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lājā (लाजा).—f or m pl S See the popular word lāhī or lāhyā.

Source: DDSA: The Molesworth Marathi and English Dictionary
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Marathi is an Indo-European language having over 70 million native speakers people in (predominantly) Maharashtra India. Marathi, like many other Indo-Aryan languages, evolved from early forms of Prakrit, which itself is a subset of Sanskrit, one of the most ancient languages of the world.

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Sanskrit-English dictionary

Lāja (लाज).—[lāj-ac] Wetted grain. -जाः (jāḥ) (pl.) Parched or fried grain (f. also); (tam) अवाकिरन् बाललताः प्रसूनै- राचारलाजैरिव पौरकन्याः (avākiran bālalatāḥ prasūnai- rācāralājairiva paurakanyāḥ) R.2.1;4.27;7.25; Ku.7.69, 8.

-jam = उशीर (uśīra) q. v.; लाजोल्लापिकधूमाढ्यमुच्चप्राकारतोरणम् (lājollāpikadhūmāḍhyamuccaprākāratoraṇam) Mb.5.191.21.

Derivable forms: lājaḥ (लाजः).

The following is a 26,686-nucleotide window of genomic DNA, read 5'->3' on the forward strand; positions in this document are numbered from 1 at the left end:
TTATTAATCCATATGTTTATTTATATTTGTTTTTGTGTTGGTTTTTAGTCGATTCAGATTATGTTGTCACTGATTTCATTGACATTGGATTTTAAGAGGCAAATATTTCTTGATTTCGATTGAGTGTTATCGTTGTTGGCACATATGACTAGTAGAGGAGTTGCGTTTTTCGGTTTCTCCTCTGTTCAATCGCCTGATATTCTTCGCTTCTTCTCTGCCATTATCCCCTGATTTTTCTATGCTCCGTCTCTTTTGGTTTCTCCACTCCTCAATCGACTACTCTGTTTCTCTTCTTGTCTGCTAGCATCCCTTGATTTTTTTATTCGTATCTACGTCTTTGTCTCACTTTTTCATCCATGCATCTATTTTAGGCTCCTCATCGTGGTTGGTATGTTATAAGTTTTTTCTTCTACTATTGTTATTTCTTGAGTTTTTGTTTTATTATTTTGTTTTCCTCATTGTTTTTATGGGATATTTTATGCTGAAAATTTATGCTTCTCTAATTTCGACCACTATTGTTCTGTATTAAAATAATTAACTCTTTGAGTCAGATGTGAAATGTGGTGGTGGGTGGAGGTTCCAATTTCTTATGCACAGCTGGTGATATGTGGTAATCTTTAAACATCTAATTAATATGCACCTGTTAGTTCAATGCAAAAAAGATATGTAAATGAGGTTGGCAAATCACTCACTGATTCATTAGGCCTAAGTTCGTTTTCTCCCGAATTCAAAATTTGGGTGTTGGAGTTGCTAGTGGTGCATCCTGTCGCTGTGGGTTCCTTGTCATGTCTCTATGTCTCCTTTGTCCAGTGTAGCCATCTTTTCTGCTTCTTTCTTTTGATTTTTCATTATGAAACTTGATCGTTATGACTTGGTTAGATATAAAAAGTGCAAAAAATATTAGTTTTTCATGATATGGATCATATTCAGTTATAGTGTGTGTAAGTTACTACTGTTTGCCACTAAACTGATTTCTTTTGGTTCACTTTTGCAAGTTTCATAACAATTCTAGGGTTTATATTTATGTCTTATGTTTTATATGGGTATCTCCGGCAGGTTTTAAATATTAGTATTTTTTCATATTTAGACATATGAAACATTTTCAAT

Source: DDSA: The practical Sanskrit-English dictionary

Lāja (लाज).—m.

(-jaḥ) Grain, wetted or sprinkled. n.

(-jaṃ) The root of the Andropogon muricatum. f.

(-jā) or masc. plu.

(-jāḥ) Fried grain. E. lāj to fry, aff. ac .

Source: Cologne Digital Sanskrit Dictionaries: Shabda-Sagara Sanskrit-English Dictionary
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Sanskrit, also spelled संस्कृतम् (saṃskṛtam), is an ancient language of India commonly seen as the grandmother of the Indo-European language family. Closely allied with Prakrit and Pali, Sanskrit is more exhaustive in both grammar and terms and has the most extensive collection of literature in the world, greatly surpassing its sister-languages Greek and Latin.